He was speaking a day after Progressive Professionals Forum (PPF) president Mzwanele Manyi vowed to take President Jacob Zuma to court if he signs the bill into law‚ telling Parliament the legislation would “plunge this country into crisis”.
He made this submission on Wednesday to Parliament’s finance committee‚ whose chairperson‚ Carrim‚ countered on Thursday morning that scrapping the bill‚ as Manyi proposed‚ “would be disastrous for the economy‚ not just the financial sector”.
Zuma returned the bill to Parliament last year‚ citing concerns that a clause allowing for searches without a warrant was unconstitutional because it limited the right to privacy.
The PPF and the Black Business Council (BBC) have vehemently opposed the bill – written to combat corruption‚ white collar crime‚ terrorism and money laundering by placing greater scrutiny on the financial affairs of prominent individuals and the politically connected.
Carrim told Radio 702 on Thursday morning: “Essentially‚ the BBC and PPF argue that the unintended consequence of the bill is to victimise black‚ particularly African‚ business‚ and they feel that the bill should be delayed at the very least‚ but Mr Manyi also argues it should be scrapped.
“It was said by National Treasury that it if we were to do that‚ it would be disastrous for the economy‚ not just the financial sector‚ and we agree.”
Carrim explained that scrapping the bill “is not possible‚ either in terms of the constitution or the joint rules of Parliament”‚ and that as it has “in fact been passed‚ as you know‚ by both houses of Parliament…it is not someting the committee‚ which is subordinate to Parliament‚ can do”.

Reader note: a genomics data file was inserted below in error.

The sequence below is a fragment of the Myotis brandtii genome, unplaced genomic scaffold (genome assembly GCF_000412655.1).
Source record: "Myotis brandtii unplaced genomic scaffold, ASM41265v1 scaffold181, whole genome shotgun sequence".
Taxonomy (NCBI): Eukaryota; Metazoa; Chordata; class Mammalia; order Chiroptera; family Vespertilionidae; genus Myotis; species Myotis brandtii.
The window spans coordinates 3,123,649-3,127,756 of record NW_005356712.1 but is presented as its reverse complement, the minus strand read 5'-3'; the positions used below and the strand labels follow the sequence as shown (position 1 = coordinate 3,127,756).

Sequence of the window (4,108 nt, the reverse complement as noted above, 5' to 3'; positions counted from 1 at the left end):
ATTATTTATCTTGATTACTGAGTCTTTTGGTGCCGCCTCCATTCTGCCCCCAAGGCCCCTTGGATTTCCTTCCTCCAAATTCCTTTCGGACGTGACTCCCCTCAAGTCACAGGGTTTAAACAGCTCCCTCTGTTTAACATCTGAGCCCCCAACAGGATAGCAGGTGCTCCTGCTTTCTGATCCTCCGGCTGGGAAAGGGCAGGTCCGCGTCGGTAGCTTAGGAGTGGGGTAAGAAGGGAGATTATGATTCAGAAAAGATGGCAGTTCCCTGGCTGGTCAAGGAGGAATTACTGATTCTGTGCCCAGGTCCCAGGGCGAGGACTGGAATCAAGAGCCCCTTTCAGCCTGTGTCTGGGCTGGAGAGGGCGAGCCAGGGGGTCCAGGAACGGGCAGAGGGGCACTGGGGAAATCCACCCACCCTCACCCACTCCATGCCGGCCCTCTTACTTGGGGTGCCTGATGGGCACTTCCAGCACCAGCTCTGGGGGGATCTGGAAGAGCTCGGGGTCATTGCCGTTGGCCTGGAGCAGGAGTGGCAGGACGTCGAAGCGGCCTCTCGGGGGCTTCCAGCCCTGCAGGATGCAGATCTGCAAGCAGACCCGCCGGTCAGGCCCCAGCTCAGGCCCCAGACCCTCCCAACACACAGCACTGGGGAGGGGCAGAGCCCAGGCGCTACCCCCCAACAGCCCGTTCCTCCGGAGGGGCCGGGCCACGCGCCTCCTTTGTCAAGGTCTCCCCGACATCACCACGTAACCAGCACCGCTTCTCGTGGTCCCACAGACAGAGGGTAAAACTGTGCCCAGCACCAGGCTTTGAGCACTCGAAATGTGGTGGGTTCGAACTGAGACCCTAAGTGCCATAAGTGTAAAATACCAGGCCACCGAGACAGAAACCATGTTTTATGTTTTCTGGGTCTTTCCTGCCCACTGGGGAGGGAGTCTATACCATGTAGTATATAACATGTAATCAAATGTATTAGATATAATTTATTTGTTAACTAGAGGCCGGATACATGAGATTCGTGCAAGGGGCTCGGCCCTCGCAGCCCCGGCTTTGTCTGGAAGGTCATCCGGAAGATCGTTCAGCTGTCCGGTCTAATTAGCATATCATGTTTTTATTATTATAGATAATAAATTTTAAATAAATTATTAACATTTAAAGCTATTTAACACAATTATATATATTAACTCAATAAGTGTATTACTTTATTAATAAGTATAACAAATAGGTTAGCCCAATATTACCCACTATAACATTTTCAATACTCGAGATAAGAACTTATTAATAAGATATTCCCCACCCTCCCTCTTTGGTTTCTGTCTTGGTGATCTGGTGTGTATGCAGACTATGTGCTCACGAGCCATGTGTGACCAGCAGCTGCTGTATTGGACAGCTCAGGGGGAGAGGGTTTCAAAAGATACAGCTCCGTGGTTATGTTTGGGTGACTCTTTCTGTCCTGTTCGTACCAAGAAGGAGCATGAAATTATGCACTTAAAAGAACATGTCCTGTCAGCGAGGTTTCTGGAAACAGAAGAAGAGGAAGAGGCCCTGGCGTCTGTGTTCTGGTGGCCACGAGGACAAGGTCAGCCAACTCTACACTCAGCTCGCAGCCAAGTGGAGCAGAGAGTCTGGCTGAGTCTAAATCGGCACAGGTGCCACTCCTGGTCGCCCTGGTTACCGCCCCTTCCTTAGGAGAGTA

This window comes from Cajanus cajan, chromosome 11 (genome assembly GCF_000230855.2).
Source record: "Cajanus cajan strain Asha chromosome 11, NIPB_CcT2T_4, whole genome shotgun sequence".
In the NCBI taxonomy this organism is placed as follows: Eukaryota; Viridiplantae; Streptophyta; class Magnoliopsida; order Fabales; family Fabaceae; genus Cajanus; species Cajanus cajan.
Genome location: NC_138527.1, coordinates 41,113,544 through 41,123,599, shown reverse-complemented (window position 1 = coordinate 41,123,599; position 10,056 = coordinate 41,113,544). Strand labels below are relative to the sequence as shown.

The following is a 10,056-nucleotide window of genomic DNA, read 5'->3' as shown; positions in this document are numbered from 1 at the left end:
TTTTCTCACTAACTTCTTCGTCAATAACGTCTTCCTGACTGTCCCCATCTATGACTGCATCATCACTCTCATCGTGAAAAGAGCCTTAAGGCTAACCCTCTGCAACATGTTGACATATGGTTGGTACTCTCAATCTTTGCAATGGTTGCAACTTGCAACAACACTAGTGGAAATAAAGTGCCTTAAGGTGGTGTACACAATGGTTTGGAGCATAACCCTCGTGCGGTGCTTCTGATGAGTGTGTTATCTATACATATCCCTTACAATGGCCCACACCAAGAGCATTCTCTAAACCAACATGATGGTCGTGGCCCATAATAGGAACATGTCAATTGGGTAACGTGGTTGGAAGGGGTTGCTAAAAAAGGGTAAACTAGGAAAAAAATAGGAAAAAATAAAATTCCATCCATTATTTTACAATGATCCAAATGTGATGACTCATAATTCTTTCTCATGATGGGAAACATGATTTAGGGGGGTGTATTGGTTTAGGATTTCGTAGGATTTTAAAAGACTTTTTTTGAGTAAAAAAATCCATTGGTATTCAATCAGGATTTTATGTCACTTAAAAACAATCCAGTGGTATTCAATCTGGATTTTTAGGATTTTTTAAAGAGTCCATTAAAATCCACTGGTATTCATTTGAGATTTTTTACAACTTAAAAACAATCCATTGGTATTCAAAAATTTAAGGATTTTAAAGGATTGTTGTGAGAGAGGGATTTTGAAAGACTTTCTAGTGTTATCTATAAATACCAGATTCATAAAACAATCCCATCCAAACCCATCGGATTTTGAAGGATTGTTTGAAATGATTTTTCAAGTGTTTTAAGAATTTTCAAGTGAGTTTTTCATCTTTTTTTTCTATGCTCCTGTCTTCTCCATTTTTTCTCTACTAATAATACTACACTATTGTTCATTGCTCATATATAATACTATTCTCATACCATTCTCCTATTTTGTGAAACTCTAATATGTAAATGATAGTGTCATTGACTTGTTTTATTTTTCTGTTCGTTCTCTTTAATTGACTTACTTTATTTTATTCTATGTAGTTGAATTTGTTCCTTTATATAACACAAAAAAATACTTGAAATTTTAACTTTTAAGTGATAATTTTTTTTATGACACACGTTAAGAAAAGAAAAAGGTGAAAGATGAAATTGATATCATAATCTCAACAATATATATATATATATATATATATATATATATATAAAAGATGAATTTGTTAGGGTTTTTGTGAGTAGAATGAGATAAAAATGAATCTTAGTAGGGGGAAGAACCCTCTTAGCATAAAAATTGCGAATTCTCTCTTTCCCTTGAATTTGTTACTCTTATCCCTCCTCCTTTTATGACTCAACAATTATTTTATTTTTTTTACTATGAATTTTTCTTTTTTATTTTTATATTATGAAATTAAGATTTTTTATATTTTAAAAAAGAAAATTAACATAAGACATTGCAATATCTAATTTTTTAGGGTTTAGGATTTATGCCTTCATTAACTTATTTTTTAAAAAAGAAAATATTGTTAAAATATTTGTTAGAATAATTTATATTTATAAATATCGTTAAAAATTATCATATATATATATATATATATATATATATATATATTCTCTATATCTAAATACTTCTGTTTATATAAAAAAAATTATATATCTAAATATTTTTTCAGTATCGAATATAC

He agreed that victimisation of black business “is happening‚ but I don’t believe it is happening because of this bill”. This issue‚ he said‚ would be addressed by public hearings involving the banks in Parliament in March.
Of the BBC and PPF’s objections‚ Carrim said: “Basically‚ their argument is that aspects of the powers granted to the inspectors of the FIC are unconstitutional‚ they belong really to the security sector.
“Actually‚ aspects‚ substantial aspects of this bill that the BBC and PPF are opposed to are put into practice anyway because the major banks are part of a globalised financial system‚ and they have to participate in the system according to international rules.”
He explained that the major banks don’t only have to account “to the Reserve Bank and the regulators here” but were also answerable to authorities in other countries they operate. “There seems to be some confusion. It is not the banks that have any special power through this bill‚ it’s the Financial Intelligence Centre that does effectively.
“Emerging entrepreneurs cannot use as an excuse the banks’ regulatory dispensation and their policies as being discriminatory if they themselves as individuals are doing things outside the law.
“We need to find the right balance‚ it doesn’t matter what colour your skin colour is‚ you must abide by the law and the practices that are legitimate‚ and don’t use this bill as an excuse.”
He also said the committee‚ which was holding public hearings on a returned bill for the first time ever‚ was limited in what it could do. “Where a bill is returned on the grounds that one or other provision is unconstitutional… we don’t have the authority‚ either in terms of the constitution or in terms of the joint rules of the committee‚ to look at issues other than the issue or issues returned to us in Parliament that are argued by the president to be unconstitutional.”